Thursday, September 23, 1999 Published at 16:26 GMT 17:26 UK
Business: The Company File
Nationwide-Barclays cashpoint deal
Barclays was set to charge customers of other banks
The Nationwide and Barclays Bank have reached a deal in a bitter dispute over charging customers for using cash machines.
High-level representatives from each side went into face-to-face talks to try to hammer out a solution.
Now Nationwide has delayed its legal action.
And Barclays has agreed to postpone the introduction of the controversial charges, which were due to come into force next month.
The bank had planned to charge customers of Nationwide and other rival banks £1 each time for hole-in-the-wall access to their money through the Link network.
Brian Davis, Nationwide's chief executive, and John Varley, chief executive of Barclays retail financial services, met at Nationwide's headquarters in Swindon. Before the meeting, Barclays was reported to have offered a compromise.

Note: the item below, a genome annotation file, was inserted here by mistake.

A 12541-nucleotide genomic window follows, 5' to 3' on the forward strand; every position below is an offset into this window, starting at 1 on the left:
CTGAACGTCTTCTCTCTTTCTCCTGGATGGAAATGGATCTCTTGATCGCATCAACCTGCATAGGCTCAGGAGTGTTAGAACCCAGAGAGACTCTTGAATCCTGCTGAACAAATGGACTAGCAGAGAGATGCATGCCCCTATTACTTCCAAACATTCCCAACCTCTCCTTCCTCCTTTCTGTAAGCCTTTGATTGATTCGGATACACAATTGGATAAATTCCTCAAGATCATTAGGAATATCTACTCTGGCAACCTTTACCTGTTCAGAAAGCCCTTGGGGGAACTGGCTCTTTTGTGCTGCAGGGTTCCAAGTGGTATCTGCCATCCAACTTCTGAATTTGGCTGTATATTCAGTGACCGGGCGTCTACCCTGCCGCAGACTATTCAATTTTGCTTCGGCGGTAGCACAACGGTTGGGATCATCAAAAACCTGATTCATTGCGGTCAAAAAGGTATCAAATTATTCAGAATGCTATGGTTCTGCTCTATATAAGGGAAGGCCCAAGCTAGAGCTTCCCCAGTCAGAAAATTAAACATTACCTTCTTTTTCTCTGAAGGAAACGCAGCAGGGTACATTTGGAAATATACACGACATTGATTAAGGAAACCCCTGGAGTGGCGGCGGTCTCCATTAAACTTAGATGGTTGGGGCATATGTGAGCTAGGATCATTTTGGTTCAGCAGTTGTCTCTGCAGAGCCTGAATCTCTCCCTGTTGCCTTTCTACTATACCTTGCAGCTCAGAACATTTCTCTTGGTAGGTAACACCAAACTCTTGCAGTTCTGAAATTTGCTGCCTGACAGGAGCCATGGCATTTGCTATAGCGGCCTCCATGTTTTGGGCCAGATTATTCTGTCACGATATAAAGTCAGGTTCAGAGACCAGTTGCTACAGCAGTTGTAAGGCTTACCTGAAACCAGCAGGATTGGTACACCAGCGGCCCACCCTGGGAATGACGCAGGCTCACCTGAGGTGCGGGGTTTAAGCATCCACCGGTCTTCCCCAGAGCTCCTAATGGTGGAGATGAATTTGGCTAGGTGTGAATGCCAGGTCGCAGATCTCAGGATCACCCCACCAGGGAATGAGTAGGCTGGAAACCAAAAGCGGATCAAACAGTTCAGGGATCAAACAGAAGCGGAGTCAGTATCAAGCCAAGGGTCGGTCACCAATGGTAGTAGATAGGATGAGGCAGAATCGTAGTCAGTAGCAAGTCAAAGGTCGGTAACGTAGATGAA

In a joint statement, Nationwide and Barclays said they believed it was in consumers' interests for there to be a speedy resolution and they had called on Link to bring its members together urgently to bring about a solution.
A Nationwide spokesman had said they would issue legal proceedings if Barclays has not backed down by the close of business on Thursday.
Nationwide said the proposal contravened the rules of the Link agreement between a network of banks and building societies, set up to allow reciprocal use of their cash machines.
Nationwide also accused Barclays of ignoring the interests of consumers.
Fair - or profiteering?
Barclays defended its decision, which it said allowed it to focus on its own customers.
Bank customers are often charged for using other banks cash machines, Barclays said, and they would be the first to make it clear to customers before they take out the cash that they would be charged for doing so.
"We want to make it as fair, as clear and as simple as possible," a Barclays spokesman said.
Nationwide chief executive Brian Davis previously told the BBC that Barclays was "just profiteering".
Mr Davis said: "Link exists to provide common access to a widespread cash machine network in the UK and this was perfectly clear to Barclays when they joined earlier this year."
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